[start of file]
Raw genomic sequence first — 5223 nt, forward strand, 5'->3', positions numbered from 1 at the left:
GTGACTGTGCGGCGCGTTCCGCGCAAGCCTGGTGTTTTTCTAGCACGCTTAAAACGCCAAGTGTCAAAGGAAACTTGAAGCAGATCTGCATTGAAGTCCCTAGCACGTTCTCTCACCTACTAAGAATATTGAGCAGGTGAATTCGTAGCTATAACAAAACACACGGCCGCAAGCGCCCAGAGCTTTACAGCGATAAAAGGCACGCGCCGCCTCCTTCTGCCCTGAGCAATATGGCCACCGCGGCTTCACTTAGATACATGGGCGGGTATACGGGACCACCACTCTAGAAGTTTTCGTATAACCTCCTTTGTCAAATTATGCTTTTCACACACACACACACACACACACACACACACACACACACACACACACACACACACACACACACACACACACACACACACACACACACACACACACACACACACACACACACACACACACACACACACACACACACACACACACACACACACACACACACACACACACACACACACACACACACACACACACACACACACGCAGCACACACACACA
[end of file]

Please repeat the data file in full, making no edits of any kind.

Raw genomic sequence first — 5223 nt, forward strand, 5'->3', positions numbered from 1 at the left:
GTGACTGTGCGGCGCGTTCCGCGCAAGCCTGGTGTTTTTCTAGCACGCTTAAAACGCCAAGTGTCAAAGGAAACTTGAAGCAGATCTGCATTGAAGTCCCTAGCACGTTCTCTCACCTACTAAGAATATTGAGCAGGTGAATTCGTAGCTATAACAAAACACACGGCCGCAAGCGCCCAGAGCTTTACAGCGATAAAAGGCACGCGCCGCCTCCTTCTGCCCTGAGCAATATGGCCACCGCGGCTTCACTTAGATACATGGGCGGGTATACGGGACCACCACTCTAGAAGTTTTCGTATAACCTCCTTTGTCAAATTATGCTTTTCACACACACACACACACACACACACACACACACACACACACACACACACACACACACACACACACACACACACACACACACACACACACACACACACACACACACACACACACACACACACACACACACACACACACACACACACACACACACACACACACACACACACACACACACACACACACACACACACACACACGCAGCACACACACACA